Transcript: Responsible AI episode two with Cambridge Consultants’ Head of AI Capabilities, Dr. Maya Dillon

This article is a transcribed interview between Todd Jordan and Dr Maya Dillon of Cambridge Consultants, recorded as part of The Show podcast series on Responsible AI.

You can listen to the audio here or read on for the transcript.

Todd Jordan

Welcome back to the CEO. digital show. I’m Todd Jordan, and this is the next in our series of episodes about responsible AI. Today’s guest is Dr Maya Dillon, Cambridge Consultant’s Head of AI Capabilities. Maya has a PhD in astrophysics from the University of Warwick, but left academia to explore the relationship between people and technology in data science. Maya now advises businesses on the intersection between human intelligence and artificial intelligence. Now, Maya is here to help us understand AI.

Dr Maya, welcome to the CEO. Digital show.

Dr Maya Dillon

It’s a pleasure to be here.

Todd Jordan

Let’s start by getting to know more about you. Your biography is staggering, taking on both astrophysics and now artificial intelligence.

Why make that shift?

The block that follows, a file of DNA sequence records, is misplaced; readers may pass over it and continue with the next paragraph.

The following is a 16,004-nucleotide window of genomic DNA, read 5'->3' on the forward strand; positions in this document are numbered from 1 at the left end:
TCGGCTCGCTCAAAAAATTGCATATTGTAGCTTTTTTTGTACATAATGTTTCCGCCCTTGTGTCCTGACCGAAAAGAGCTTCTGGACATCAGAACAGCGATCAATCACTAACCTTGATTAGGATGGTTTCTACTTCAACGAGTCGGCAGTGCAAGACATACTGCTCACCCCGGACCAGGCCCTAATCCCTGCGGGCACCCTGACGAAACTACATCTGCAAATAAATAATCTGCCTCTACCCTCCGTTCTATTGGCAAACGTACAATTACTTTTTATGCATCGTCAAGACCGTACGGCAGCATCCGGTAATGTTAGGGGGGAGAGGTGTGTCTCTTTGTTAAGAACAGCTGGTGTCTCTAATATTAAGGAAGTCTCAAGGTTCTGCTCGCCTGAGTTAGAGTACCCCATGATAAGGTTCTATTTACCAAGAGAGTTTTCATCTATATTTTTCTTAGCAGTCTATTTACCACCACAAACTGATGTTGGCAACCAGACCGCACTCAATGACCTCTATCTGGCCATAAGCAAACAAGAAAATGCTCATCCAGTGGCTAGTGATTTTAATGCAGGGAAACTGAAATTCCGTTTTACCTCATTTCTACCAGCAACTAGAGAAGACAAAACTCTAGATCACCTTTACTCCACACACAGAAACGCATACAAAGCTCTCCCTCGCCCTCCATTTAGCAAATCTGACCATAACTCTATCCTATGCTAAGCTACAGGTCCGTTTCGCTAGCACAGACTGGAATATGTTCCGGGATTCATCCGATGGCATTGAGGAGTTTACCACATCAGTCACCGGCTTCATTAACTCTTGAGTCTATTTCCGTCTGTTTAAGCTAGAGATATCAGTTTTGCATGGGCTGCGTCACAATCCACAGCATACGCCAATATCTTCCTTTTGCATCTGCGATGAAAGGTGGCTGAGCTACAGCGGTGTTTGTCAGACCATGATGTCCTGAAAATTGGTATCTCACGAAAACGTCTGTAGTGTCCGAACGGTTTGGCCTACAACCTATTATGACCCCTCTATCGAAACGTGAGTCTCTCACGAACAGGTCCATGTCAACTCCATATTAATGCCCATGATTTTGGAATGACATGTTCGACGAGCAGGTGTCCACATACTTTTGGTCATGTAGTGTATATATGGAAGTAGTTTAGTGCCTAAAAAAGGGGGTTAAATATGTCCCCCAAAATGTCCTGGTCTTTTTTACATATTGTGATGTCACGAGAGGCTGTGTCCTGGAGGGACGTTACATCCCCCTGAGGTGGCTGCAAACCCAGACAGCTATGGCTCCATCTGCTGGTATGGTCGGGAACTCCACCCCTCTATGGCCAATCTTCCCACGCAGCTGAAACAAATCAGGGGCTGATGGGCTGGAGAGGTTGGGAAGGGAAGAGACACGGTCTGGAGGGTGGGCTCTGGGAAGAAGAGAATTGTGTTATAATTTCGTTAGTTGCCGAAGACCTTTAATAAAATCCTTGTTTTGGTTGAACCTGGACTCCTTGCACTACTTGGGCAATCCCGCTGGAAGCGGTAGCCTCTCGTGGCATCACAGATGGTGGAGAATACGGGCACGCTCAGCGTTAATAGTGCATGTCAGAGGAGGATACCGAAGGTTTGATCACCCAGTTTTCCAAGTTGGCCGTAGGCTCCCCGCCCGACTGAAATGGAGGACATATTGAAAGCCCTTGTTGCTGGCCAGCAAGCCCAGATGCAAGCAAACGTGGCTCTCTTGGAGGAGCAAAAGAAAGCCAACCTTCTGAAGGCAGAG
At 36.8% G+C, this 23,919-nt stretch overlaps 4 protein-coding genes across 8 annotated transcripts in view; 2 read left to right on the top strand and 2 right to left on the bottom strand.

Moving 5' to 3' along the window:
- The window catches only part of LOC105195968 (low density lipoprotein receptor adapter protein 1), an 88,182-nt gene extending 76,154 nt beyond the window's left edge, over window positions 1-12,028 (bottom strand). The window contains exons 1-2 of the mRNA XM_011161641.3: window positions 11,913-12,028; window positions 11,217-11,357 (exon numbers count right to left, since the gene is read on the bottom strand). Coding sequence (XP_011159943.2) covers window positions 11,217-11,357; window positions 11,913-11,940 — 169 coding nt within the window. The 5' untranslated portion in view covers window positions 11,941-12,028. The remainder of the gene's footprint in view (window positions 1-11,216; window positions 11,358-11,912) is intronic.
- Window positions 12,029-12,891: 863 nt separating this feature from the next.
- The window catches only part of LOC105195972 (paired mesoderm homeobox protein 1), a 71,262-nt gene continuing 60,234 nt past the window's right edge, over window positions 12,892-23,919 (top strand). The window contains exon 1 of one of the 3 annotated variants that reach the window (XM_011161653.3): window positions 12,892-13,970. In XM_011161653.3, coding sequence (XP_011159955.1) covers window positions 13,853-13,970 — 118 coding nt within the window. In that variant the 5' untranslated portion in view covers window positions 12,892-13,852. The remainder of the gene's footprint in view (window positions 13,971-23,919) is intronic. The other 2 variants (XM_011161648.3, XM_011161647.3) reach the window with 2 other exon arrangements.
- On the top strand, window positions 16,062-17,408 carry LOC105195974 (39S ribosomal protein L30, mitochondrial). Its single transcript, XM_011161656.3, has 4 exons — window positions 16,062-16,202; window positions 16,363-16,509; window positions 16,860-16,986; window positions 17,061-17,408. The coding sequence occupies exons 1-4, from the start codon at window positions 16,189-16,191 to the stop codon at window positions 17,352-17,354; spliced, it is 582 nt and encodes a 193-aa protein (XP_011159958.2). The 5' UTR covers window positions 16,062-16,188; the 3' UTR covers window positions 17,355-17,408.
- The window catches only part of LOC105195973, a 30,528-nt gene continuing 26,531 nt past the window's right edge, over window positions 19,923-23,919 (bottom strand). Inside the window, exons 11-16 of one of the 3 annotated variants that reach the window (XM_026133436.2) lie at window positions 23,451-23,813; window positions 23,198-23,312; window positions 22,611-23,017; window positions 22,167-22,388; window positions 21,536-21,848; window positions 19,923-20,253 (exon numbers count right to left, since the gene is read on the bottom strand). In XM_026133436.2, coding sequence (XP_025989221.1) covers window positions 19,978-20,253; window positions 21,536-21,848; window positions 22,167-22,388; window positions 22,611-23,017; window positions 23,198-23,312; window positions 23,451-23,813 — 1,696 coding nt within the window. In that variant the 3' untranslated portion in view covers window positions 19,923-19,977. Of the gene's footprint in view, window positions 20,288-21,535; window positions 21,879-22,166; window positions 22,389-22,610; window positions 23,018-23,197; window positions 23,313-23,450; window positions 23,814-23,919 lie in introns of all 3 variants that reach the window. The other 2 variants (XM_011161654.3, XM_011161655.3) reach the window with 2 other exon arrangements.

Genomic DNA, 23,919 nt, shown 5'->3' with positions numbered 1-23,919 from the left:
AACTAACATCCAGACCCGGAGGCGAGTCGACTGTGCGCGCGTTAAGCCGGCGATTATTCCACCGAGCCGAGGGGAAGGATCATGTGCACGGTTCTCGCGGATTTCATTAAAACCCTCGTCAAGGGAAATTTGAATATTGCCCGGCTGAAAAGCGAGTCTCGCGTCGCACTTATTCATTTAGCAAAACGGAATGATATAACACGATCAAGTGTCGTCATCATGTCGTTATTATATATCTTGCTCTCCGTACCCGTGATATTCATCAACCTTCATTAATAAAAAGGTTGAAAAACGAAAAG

Dr Maya Dillon

Thanks for reminding me about my staggering biography. It’s as Steve Jobs said, you can only join the dots when you look back on your life.

I wanted to do something that was impactful and supporting societal needs. To be bigger than myself. So, moving from astrophysics was a mixture of necessity and opportunity.

The recession hit in 2008 when I got my PhD. And it was difficult to continue finding opportunities in academia. It was a defining moment for a lot of careers, not just in academia.

AI was something I was interested in for a long time. I was either going to be a neurosurgeon or a palaeontologist or an AI expert. Some years after the recession, in the era of big data, suddenly I can actually do something in AI. I can take the skillsets that I’ve learned and have another go in a new direction. It was a mixture of forces outside of me and passions from within.

Todd Jordan

And look at where it’s led you.

You said what an unusual time that was and why that was the moment to make a leap. And here we are in 2023 talking about responsible AI. Now is the time to be having this conversation.

What do you think makes this moment so important to talk about, not just AI, but responsible AI?

Dr Maya Dillon

I’ll begin by going through my own short evolution. I started in 2013, did all the data munging, self-taught Python, a familiar journey for many data scientists and AI specialists. Then this convergence of technologies happened around 2011. The Harvard Business Review was saying that 90 percent of data had been created in the previous two years. That’s created by humanity, and it’s exponentially increased.